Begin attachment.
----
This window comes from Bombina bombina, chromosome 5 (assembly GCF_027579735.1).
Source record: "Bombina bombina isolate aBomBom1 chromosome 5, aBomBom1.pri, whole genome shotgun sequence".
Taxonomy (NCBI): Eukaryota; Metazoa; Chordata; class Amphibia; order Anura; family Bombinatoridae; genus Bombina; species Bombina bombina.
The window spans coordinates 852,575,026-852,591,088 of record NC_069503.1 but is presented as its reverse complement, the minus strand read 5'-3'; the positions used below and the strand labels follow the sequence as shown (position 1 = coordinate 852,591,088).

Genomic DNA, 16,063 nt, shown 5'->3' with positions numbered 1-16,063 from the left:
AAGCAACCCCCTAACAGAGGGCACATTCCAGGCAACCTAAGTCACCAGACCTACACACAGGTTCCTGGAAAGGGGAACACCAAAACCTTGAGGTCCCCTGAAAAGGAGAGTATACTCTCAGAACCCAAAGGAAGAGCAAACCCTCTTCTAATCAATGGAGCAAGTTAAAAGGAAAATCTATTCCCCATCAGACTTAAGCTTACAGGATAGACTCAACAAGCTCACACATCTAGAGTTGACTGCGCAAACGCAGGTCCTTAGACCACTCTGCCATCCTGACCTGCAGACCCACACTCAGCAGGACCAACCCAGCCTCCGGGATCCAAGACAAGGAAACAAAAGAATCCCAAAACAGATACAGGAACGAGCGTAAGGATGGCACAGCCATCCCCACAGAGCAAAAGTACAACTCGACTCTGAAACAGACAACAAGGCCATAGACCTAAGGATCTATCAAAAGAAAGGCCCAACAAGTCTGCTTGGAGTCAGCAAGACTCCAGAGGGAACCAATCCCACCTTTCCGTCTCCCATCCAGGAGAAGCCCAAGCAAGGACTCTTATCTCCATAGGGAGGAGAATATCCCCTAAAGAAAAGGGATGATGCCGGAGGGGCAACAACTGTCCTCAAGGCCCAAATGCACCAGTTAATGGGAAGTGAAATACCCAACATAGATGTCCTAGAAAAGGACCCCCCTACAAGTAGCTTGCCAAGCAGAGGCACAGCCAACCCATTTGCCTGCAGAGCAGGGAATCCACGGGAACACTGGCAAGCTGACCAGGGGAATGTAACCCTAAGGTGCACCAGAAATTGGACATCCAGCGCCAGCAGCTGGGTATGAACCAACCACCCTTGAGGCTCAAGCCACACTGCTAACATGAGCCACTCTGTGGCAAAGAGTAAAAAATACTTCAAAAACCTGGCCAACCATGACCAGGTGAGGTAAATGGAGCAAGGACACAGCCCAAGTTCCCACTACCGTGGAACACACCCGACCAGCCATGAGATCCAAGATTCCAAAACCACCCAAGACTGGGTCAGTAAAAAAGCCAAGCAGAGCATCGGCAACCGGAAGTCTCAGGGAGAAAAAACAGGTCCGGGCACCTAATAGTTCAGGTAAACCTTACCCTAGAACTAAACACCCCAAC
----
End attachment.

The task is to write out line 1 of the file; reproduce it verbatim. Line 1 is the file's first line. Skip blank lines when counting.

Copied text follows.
This window comes from Bombina bombina, chromosome 5 (assembly GCF_027579735.1).